This week the exhibit that appealed the most to me was Troy Rounseville’s. As soon as I walked in the gallery I was greeted by a cacophony of sounds that immediately made me interested on what was going on. I noted the many machines that were set up to make musical sounds, such as a drum that pounded itself and a keyboard that also played itself.
It was also interesting to note that there was a small room in the middle of the gallery that wasn’t previously there. When I stepped inside I saw that it was covered from ceiling to floor with mirrors. It was an amusing sight to see as well as visually stimulating. The mirrors really served to captivate my attention and interest.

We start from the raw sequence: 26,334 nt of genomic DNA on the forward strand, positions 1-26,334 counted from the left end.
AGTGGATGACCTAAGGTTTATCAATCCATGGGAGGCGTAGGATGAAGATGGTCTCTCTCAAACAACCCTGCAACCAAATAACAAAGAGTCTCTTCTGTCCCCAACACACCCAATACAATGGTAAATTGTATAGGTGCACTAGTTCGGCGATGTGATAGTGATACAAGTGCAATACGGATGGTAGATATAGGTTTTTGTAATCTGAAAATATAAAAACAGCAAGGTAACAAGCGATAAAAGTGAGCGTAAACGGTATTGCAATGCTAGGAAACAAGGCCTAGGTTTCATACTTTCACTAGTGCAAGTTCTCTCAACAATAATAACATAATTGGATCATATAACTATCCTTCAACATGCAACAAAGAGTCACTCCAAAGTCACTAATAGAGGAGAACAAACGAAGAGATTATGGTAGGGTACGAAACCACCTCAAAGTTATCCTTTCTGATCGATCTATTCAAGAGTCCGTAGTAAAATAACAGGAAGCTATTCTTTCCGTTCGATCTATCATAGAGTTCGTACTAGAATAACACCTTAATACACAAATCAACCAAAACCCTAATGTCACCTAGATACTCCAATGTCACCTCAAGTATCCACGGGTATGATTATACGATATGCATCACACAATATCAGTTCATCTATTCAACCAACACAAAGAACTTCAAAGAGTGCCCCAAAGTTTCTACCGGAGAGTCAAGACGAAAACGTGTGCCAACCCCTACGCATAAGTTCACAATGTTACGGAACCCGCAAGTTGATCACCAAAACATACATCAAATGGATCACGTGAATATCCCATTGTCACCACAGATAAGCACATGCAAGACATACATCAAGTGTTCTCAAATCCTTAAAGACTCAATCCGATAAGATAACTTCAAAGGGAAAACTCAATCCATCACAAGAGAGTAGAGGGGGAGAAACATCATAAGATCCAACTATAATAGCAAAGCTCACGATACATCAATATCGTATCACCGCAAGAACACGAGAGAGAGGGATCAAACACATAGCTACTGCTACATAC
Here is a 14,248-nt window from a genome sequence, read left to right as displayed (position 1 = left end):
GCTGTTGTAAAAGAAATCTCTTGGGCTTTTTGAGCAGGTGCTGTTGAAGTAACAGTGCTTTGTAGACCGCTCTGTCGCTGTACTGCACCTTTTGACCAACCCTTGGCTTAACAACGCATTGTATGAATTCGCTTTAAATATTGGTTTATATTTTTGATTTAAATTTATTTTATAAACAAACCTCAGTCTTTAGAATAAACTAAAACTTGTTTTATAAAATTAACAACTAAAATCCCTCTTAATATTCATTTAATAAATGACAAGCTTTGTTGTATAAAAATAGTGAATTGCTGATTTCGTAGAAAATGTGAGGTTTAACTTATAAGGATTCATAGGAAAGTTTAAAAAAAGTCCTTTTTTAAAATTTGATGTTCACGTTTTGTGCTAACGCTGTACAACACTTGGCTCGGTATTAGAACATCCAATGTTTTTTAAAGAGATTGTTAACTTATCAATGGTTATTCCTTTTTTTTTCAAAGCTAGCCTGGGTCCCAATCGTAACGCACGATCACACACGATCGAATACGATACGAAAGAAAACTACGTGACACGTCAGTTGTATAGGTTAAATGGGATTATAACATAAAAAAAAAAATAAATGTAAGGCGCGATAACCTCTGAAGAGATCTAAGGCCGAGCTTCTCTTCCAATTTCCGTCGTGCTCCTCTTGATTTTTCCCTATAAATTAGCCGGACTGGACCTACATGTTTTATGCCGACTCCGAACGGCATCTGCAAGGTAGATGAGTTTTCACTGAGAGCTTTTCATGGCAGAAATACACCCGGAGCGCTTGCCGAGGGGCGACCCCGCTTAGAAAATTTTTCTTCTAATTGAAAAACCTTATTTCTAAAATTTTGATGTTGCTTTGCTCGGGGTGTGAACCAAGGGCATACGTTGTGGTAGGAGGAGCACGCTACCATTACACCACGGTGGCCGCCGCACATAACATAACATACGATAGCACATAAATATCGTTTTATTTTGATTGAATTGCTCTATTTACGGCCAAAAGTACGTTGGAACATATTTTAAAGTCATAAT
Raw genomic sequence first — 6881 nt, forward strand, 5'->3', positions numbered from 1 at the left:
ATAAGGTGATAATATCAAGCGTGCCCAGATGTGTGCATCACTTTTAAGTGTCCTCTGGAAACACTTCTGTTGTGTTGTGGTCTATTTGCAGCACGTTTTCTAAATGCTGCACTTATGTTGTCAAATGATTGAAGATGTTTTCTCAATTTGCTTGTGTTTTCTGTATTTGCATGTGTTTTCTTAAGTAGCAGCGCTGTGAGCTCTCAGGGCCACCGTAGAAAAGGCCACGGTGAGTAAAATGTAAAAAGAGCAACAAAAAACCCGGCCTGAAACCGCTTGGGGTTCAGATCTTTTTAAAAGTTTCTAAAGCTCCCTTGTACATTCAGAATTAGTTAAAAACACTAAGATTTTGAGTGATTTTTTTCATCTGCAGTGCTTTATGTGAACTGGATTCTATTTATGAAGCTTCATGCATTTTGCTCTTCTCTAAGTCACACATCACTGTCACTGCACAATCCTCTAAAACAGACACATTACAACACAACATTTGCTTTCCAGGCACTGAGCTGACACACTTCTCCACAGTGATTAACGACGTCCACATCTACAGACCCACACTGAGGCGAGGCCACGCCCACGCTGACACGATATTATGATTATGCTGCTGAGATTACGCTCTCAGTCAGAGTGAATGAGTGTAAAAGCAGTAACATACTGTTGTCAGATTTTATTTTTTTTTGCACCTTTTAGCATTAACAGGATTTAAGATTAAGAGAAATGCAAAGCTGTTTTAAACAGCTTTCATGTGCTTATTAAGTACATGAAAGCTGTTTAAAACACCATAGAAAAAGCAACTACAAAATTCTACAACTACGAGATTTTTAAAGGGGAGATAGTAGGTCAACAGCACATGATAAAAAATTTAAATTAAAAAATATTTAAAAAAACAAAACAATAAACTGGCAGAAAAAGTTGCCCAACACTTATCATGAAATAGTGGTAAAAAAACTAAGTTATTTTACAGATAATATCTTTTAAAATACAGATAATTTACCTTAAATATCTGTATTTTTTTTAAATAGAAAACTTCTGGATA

In his thesis, Rounseville poses the question “How will everyday communication and our relationship with our own bodies be changed by our continued dependence on technological mediation?” I think his question in regards to his art is very much thought provoking. Through the sounds from his instruments that can be construed as music, we interpret the music very differently according to each person and to what they individually feel. Though the mirrors, people perceive themselves as differently as the next person. Although his exhibit was nice to look at, his thesis gives a different insight and a different perspective on what his piece really means.